The Holy See Press Office announces Pope Francis’ Apostolic Journey to Thailand and Japan from 19 to 26 November. He will be the second Pope to visit these two Asian countries, after Pope John Paul II. Also, Pope Francis launches the Global Educational Alliance initiative to shape the future of humanity by forming mature individuals who can overcome division and care for our common home.
The Pope’s next Apostolic Journey will see him visiting two Asian countries: the Kingdom of Thailand, from 20 to 23 November, and then Japan from 23 to 26 November, where he will visit Tokyo, Nagasaki and Hiroshima. A detailed program of the visit will be announced later.
The motto of the first stage of the Apostolic Journey is “Disciples of Christ, Missionary Disciples”, and is a reference to an important anniversary. 2019 marks the 350th anniversary of the establishment of the Apostolic Vicariate of Siam, erected in 1669.
This event is represented in the logo prepared for the visit. Beneath a smiling Pope Francis is a boat that symbolizes evangelization. Its three sails recall the Trinity. The stylized representation of Our Lady’s hand supports the vessel. Finally, a golden cross invites the whole Thai Catholic Church to be a witness to the Good News.
The Asian Continent
In January this year, Pope Francis sent a message to the meeting of Presidents of the Doctrinal Commissions of the Bishops’ Conferences of Asia, and a delegation of the Congregation for the Doctrine of the Faith, in Bangkok. “You are gathered in Asia, a vast and multiform continent, marked by religious, linguistic and cultural diversity”, wrote the Pope, “in order to reaffirm our common responsibility for the unity and integrity of the Catholic faith, as well as to explore new means and methods of witnessing to the Gospel in the midst of the challenges of our contemporary world”.
The theme of the Apostolic Journey to Japan focuses on the protection of life and Creation, and is quoted from a phase in “A prayer for our earth” at the end of the Pope’s Encyclical Letter Laudato Si’, on caring for our common home. In that document, the Pope encourages us to respect both the dignity of each person, but also the environment.
This is particularly poignant in a country like Japan where the nuclear threat, as we read in the description of the motto, “remains a persistent problem”. Three flames of three different colors characterize the logo: a red flame recalling the martyrs, the foundation of the Church in Japan, a blue flame representing the Blessed Virgin Mary who embraces all humanity as her children, and a green flame symbolizing both the nature of Japan, and the mission to proclaim the Gospel of hope. A red circle, like a sun, embraces all life, and symbolizes love.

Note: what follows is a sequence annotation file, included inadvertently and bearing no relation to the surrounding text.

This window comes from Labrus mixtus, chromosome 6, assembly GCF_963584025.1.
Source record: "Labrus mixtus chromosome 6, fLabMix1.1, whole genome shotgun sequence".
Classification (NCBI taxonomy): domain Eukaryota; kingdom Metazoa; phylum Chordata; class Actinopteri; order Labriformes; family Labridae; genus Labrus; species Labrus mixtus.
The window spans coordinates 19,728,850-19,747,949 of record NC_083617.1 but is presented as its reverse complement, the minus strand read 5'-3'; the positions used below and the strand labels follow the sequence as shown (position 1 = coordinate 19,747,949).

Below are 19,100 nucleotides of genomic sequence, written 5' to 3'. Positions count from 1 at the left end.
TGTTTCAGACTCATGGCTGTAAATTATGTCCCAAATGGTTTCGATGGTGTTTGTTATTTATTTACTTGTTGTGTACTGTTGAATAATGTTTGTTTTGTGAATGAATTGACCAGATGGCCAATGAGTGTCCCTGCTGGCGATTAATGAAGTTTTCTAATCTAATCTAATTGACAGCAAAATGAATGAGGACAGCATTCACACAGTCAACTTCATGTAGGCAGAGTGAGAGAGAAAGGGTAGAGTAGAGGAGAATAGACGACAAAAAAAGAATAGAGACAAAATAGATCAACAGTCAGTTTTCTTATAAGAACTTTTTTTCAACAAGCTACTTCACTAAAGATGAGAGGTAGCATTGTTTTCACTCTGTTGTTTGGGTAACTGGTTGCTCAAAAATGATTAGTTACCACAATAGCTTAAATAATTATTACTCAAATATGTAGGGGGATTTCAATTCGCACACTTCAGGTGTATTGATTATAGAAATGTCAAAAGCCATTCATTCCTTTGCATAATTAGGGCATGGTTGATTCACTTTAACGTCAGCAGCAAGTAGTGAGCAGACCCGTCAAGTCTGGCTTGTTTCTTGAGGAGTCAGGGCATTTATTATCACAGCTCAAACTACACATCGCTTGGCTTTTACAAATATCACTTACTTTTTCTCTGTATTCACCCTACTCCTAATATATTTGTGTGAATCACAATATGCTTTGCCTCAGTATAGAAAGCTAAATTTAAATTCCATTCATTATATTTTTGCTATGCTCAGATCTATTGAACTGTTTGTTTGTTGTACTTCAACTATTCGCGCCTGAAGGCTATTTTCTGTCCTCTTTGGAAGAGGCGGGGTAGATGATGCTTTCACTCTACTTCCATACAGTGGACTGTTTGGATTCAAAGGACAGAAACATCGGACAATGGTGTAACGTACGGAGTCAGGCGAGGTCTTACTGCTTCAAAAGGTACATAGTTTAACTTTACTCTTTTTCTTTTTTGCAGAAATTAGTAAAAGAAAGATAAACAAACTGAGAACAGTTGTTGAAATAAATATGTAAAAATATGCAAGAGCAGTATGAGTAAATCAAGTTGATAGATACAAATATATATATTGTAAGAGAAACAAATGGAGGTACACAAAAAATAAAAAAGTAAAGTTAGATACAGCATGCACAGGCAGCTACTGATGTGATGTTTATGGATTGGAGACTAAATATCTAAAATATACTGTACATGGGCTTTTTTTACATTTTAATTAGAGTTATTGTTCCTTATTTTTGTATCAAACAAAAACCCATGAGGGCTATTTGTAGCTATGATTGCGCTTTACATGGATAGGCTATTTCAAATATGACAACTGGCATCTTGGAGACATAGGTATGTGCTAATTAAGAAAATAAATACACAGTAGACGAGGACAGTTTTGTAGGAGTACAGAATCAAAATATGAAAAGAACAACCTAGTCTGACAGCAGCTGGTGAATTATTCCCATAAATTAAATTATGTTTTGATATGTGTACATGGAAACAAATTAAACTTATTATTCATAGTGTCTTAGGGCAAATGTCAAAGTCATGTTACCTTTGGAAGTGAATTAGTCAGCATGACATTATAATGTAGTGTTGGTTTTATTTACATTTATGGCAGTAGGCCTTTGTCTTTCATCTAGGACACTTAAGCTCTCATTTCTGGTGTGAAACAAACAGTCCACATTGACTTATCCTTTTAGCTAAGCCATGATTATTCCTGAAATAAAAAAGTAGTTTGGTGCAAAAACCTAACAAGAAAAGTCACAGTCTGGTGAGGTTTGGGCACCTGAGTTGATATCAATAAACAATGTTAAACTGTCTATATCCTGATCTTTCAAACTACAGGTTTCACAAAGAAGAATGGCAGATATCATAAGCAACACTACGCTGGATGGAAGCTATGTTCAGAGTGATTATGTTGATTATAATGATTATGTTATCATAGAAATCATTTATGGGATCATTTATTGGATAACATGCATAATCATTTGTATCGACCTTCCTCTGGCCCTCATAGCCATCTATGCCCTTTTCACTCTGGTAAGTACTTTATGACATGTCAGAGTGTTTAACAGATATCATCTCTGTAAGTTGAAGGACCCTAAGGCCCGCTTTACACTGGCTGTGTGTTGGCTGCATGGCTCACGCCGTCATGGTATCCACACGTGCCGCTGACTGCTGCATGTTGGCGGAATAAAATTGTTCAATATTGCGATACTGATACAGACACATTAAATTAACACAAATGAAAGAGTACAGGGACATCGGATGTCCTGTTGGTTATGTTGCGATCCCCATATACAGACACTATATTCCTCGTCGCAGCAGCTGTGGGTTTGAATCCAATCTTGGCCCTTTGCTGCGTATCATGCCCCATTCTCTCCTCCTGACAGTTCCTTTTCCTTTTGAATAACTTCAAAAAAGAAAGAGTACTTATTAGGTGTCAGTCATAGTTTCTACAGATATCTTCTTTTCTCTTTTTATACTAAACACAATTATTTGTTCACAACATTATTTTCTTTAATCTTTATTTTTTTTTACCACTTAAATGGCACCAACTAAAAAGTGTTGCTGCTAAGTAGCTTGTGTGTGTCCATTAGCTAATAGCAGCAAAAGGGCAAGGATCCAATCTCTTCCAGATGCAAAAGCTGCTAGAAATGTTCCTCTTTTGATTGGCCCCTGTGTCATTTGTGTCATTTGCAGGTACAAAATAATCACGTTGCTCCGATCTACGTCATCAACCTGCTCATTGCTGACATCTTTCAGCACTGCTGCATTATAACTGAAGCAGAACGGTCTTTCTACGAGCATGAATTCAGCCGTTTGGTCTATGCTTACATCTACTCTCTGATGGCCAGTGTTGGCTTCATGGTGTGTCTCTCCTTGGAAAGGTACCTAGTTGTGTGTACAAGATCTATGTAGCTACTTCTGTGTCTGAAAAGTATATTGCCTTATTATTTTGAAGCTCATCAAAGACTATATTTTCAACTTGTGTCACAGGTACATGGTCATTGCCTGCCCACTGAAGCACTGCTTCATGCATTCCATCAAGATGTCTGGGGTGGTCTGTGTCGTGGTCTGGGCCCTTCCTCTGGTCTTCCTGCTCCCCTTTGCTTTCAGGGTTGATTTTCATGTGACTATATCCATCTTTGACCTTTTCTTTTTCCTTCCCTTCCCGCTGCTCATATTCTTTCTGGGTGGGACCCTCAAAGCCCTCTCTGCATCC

Pope calls for educational alliance to promote care for common home
The Vatican will host a meeting on 14 May 2020 in the Paul VI Hall to reflect on the theme “Reinventing the Global Educational Alliance”.
The Holy See Press Office announced that the Pope has invited representatives from various religions, NGOs, academia, and cultural and political leaders to attend, in hopes of endorsing the “Global Compact on Education”.
Pope Francis lent his support to the initiative on Thursday.
In his written message, the Pope said the meeting “will rekindle our dedication for and with young people, renewing our passion for a more open and inclusive education, including patient listening, constructive dialogue, and better mutual understanding.”
The goal, he stressed, is to develop “a new universal solidarity and a more welcoming society,” adding that education is key to driving positive change.
In an educational village
“Never before has there been such need to unite our efforts in a broad educational alliance, to form mature individuals capable of overcoming division and antagonism, and to restore the fabric of relationships for the sake of a more fraternal humanity,” he said.
Quoting an African proverb – “It takes a whole village to educate a child” – Pope Francis called for the creation of an “educational village”.
In such a system, he said, everyone would participate according to their respective roles to form a “network of open, human relationships.”
The Pope called it an alliance that “integrates and respects all aspects of the person, uniting studies and everyday life, teachers, students and their families, and civil society in its intellectual, scientific, artistic, athletic, political, business, and charitable dimensions.”
And he laid out several steps towards creating this “educating village”.
To direct history
Pope Francis concluded by inviting everyone to commit themselves to improving their communities and to promoting “forward-looking initiatives that can give direction to history and change it for the better.”
“Let us seek solutions together, boldly undertake processes of change, and look to the future with hope.”